Date: Wed Oct 11 2000 - 07:48:15 PDT
> Again, my point is that the Executive branch has very little control over
> the economy, and, except in rare cases (Roosevelt, Nixon), does not affect
> it much.
I've stayed out of this and come into it only reluctantly, because I don't
want to be seen, for professional reasons, as endorsing a political party,
but let's get some facts right.
The executive branch has a lot of influence on the economy.
First, it has a fair amount of influence on currency strength, and Rubin did
a brilliant job protecting the dollar and making it strong--which is very
good for American companies
Second, the executive branch has a lot to do with investor confdence in
markets. Just watch what happens when that confidence disappears, vide Brazil
a couple of years ago. Again, Rubin and Clinton did that
brilliantly--including by reappointing Greenspan. Remember, they had the
option to putting someone in at the Fed who was not as deft or as stubborn as
Greenspan. Thus they worked via monetary policy to stem inflation.
Third, the executive branch has a lot of influence on inflation through
fiscal policy, i.e. thourgh the influence of the budget. Again, Clinton and
Gore and Rubin worked well on that. a. Gore did his bit with "Reinventing
Government," his baby, which (whatever else you may think) has reduced the
overall US government payroll, releasing both money and human capital to the
private sector. b. In addition, few seem to remember Clinton's post-election,
pre-inauguration summit in Little Rock, to which he invited a lot of brainy
people. He came out of it saying ":the deficit is much worse than we thought
and we will have to scale back our spending ideas," much to the dismay of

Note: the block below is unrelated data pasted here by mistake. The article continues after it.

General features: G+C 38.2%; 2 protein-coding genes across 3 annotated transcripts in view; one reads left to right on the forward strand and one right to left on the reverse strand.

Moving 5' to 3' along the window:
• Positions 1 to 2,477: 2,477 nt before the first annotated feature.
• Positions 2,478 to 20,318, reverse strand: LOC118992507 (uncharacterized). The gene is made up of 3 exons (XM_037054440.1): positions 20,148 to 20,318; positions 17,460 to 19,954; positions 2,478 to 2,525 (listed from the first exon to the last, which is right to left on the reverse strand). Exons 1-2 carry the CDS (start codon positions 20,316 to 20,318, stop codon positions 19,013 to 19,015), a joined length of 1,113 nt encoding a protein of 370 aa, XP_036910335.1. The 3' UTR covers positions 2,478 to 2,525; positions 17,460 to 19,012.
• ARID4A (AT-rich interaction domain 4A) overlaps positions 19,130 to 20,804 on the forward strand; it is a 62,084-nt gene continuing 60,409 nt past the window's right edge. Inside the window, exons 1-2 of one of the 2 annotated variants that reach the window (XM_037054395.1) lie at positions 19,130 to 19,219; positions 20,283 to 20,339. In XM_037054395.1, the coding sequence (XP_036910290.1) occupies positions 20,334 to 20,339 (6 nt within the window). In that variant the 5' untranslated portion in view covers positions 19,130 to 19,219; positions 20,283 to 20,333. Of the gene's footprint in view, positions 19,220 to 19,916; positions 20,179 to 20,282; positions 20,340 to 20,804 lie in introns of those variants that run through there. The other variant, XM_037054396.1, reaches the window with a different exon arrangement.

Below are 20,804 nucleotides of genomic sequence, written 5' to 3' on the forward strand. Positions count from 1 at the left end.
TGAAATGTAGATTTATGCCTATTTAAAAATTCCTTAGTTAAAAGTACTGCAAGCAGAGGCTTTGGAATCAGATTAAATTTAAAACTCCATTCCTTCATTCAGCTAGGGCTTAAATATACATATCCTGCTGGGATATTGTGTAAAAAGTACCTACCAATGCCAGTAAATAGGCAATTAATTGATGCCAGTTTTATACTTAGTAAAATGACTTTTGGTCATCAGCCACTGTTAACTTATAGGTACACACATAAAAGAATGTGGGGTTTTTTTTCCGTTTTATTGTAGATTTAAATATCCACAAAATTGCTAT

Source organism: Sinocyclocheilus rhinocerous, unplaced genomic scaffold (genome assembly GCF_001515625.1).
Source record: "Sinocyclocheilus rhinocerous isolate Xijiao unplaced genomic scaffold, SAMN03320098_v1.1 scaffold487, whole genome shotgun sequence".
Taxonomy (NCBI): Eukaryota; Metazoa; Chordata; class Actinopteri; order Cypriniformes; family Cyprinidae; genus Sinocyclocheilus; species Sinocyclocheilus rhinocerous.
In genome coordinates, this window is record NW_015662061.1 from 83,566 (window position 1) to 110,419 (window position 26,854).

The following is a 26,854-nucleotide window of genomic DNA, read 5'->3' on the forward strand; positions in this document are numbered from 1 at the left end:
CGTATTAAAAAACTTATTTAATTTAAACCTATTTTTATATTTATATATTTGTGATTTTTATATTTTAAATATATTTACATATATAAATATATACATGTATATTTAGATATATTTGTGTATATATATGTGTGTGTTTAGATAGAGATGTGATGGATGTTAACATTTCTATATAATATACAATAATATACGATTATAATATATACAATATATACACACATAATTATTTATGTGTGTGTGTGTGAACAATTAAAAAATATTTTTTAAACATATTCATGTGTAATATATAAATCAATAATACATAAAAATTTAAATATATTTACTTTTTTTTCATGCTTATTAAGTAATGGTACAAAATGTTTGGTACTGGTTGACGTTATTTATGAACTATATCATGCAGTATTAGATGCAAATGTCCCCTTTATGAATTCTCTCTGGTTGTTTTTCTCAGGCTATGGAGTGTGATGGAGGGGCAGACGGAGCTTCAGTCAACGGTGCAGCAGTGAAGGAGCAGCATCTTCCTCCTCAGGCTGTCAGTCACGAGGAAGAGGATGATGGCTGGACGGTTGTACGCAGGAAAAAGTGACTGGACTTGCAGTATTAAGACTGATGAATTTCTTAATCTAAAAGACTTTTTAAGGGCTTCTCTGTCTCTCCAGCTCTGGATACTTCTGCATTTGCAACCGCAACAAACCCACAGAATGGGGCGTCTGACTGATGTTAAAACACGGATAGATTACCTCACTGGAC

many in his party. The bond market rallied, Labor Secretary Robert Reich was
furious, interest rates went down--that decision, a very tough one, was
absolutely central to the length and strength of the boom. c. In general
while revenues went up and surpluses soared, Clinton did a good job of
resisting the temptation to blow it all in either spending or tax cuts,
focussing on deficiit elimination and now debt reduction, which has helped
keep the dolalr high and interest rates low; this has been Greenspan's
recommendation--but Clinton could have chosen not to follow it.
4. The executive branch can make wise or foolish decisions about regulation
and innovation. Few would dispute, for example, the conclusion Nixon and
Carter tended to overregulate--Nixon was particularly bad on regulation, and
that's a surprse to people who see history only through a partisan lens.
Clinton would pass Dr. Hypocrates's test on regualtion--he's done no harm.
Nor has his administration mucked around with innovation too much. History
will probably record that prosecuting Mirsosoft will have increased
innovation , as breaking up monoplies always does. Compared to the EU, the US
has done a good job of avoiding unncessary standards setting. (Granted, we've
screwed up with HDTV, but that started pre-Clinton). As far as the Net is
concerned, the government did the right thing: staying out--encouraging the
privatization of the NSF net (remember Steve Wolff?) and letting the private
sector build the infrastructure. You'll remember that when Clinton was
elected there was talk about a Natioanl Information Instractucture, a n
electronic superhighway, and alol that, which would have required billions
and billions in federal expenditure. Wisely, they avoided that temptation.
Decisons like tax-free electronic commerce, etc. have also encouraged
5. Clinton held the line on NAFTA, working with the GOP and overcoming a lot
of labor stupidity in his own party. Ditto on the Uruguay Round. I'm not sure
Gore has the nads to face down the silly anti-trade group in his party;
Clinton did--he made a big show of listening sincerely, then went ahead and
made the right decison--and deserves credit for it.
No, the executive branch can't wave a magic wand and say "grow! prosper!"
What it can do is help create the conditions under which growth and
prosperity can occur; or it can fuck things up but good. Clinton did the
former and avoided the latter. It's churlish to deny him that: Some credit's
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